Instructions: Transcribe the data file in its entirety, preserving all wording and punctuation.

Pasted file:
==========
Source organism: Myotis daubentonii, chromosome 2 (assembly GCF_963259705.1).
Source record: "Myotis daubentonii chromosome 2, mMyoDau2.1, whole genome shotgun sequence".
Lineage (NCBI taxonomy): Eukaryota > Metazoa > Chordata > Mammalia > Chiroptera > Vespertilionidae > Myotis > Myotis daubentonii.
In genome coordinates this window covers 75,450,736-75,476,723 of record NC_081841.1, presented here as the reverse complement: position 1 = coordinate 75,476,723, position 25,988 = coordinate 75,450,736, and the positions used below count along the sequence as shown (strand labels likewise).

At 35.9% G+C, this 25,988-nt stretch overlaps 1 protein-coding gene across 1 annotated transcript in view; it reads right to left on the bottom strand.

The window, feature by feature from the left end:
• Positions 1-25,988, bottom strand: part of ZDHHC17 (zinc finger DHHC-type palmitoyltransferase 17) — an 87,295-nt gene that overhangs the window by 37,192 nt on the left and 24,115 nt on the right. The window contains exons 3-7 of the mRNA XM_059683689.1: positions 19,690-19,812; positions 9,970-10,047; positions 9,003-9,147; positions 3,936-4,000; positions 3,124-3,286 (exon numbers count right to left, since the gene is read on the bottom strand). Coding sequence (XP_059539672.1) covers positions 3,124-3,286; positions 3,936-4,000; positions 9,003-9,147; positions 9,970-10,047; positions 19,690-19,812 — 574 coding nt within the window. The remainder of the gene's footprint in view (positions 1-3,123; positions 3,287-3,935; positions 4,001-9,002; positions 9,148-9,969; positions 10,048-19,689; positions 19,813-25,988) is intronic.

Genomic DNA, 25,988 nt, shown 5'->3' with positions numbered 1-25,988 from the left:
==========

Source organism: Myotis daubentonii, chromosome 2 (assembly GCF_963259705.1).
Source record: "Myotis daubentonii chromosome 2, mMyoDau2.1, whole genome shotgun sequence".
Lineage (NCBI taxonomy): Eukaryota > Metazoa > Chordata > Mammalia > Chiroptera > Vespertilionidae > Myotis > Myotis daubentonii.
In genome coordinates this window covers 75,450,736-75,476,723 of record NC_081841.1, presented here as the reverse complement: position 1 = coordinate 75,476,723, position 25,988 = coordinate 75,450,736, and the positions used below count along the sequence as shown (strand labels likewise).

At 35.9% G+C, this 25,988-nt stretch overlaps 1 protein-coding gene across 1 annotated transcript in view; it reads right to left on the bottom strand.

The window, feature by feature from the left end:
• Positions 1-25,988, bottom strand: part of ZDHHC17 (zinc finger DHHC-type palmitoyltransferase 17) — an 87,295-nt gene that overhangs the window by 37,192 nt on the left and 24,115 nt on the right. The window contains exons 3-7 of the mRNA XM_059683689.1: positions 19,690-19,812; positions 9,970-10,047; positions 9,003-9,147; positions 3,936-4,000; positions 3,124-3,286 (exon numbers count right to left, since the gene is read on the bottom strand). Coding sequence (XP_059539672.1) covers positions 3,124-3,286; positions 3,936-4,000; positions 9,003-9,147; positions 9,970-10,047; positions 19,690-19,812 — 574 coding nt within the window. The remainder of the gene's footprint in view (positions 1-3,123; positions 3,287-3,935; positions 4,001-9,002; positions 9,148-9,969; positions 10,048-19,689; positions 19,813-25,988) is intronic.

Genomic DNA, 25,988 nt, shown 5'->3' with positions numbered 1-25,988 from the left: